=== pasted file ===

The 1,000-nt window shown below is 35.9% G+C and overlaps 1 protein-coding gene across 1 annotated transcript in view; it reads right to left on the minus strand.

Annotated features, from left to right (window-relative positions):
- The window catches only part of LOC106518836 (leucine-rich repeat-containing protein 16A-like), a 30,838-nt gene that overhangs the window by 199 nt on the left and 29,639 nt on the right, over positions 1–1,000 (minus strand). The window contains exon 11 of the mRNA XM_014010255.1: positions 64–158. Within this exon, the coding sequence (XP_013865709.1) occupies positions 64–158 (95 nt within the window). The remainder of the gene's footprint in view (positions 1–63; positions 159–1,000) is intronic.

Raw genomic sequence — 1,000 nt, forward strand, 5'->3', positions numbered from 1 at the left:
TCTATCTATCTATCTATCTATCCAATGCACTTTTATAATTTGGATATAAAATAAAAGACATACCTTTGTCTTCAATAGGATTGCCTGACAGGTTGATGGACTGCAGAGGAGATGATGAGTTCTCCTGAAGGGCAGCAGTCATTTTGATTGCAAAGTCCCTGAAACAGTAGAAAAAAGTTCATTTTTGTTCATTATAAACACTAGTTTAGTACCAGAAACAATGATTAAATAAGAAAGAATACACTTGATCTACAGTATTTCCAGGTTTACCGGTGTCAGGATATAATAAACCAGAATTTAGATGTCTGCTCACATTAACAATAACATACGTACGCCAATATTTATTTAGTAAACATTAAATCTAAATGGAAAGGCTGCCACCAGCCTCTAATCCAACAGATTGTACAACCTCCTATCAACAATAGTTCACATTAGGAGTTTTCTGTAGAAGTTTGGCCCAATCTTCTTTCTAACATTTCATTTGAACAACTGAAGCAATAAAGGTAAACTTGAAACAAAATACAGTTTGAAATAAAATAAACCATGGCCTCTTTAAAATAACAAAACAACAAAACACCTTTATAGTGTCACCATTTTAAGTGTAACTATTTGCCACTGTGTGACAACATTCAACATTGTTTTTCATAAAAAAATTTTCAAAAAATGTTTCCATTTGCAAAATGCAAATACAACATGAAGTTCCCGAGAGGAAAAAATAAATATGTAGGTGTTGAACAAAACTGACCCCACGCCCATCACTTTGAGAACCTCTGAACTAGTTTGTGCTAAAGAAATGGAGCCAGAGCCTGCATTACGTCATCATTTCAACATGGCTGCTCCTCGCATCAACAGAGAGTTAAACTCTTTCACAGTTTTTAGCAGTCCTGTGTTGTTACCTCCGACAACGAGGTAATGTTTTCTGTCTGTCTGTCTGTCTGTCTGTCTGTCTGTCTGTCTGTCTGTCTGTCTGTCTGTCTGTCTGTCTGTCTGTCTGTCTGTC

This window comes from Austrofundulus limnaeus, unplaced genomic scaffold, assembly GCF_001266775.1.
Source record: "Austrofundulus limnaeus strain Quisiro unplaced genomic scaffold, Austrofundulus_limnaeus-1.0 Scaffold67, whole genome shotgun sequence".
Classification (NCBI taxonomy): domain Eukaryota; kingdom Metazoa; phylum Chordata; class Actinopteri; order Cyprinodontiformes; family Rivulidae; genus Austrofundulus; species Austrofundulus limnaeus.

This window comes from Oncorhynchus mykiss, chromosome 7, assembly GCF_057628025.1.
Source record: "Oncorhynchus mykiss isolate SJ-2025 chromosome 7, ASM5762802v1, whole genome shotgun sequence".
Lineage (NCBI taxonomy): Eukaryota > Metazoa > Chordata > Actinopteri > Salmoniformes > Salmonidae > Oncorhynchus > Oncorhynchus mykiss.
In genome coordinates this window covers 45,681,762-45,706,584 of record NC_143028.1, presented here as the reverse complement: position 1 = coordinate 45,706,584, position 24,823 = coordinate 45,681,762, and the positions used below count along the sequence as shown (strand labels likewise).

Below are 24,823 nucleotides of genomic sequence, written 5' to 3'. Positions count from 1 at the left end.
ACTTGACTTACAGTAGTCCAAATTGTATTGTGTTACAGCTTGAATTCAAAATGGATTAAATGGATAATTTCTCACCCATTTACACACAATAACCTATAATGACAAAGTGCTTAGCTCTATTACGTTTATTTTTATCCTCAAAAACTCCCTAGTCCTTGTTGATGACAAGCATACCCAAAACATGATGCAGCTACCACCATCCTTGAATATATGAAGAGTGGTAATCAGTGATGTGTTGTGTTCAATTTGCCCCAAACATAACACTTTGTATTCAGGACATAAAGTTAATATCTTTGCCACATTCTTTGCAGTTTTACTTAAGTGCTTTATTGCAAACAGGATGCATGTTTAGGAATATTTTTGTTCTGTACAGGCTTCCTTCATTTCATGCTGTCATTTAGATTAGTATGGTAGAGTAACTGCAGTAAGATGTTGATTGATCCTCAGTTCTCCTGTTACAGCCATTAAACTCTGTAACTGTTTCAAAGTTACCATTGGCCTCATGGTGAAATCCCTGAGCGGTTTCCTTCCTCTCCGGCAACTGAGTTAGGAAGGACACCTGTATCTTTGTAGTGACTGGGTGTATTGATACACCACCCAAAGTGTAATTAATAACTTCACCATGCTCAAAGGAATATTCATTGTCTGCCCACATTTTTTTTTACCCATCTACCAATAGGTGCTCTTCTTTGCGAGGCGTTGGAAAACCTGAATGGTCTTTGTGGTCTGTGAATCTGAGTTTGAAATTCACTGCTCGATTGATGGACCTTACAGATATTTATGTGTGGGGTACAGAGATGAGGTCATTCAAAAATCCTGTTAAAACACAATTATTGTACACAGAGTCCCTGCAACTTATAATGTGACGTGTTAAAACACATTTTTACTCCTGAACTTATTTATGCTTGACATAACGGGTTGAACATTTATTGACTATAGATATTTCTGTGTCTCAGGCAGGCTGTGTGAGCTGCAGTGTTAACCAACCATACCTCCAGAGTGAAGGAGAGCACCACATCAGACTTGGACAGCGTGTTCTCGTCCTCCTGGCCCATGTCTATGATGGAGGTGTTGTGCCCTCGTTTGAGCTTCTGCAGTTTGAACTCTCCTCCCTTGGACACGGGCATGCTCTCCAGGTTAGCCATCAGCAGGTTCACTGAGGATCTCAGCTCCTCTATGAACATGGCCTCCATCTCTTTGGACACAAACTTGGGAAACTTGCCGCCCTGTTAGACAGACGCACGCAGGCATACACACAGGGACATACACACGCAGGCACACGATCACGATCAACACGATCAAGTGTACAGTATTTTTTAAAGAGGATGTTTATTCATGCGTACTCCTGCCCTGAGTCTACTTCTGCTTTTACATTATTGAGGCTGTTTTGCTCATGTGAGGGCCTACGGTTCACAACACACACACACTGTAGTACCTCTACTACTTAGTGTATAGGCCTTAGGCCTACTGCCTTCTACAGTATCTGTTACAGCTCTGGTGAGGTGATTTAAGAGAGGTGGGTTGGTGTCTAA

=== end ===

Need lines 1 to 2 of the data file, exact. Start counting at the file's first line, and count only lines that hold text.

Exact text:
The 1,000-nt window shown below is 35.9% G+C and overlaps 1 protein-coding gene across 1 annotated transcript in view; it reads right to left on the minus strand.

Annotated features, from left to right (window-relative positions):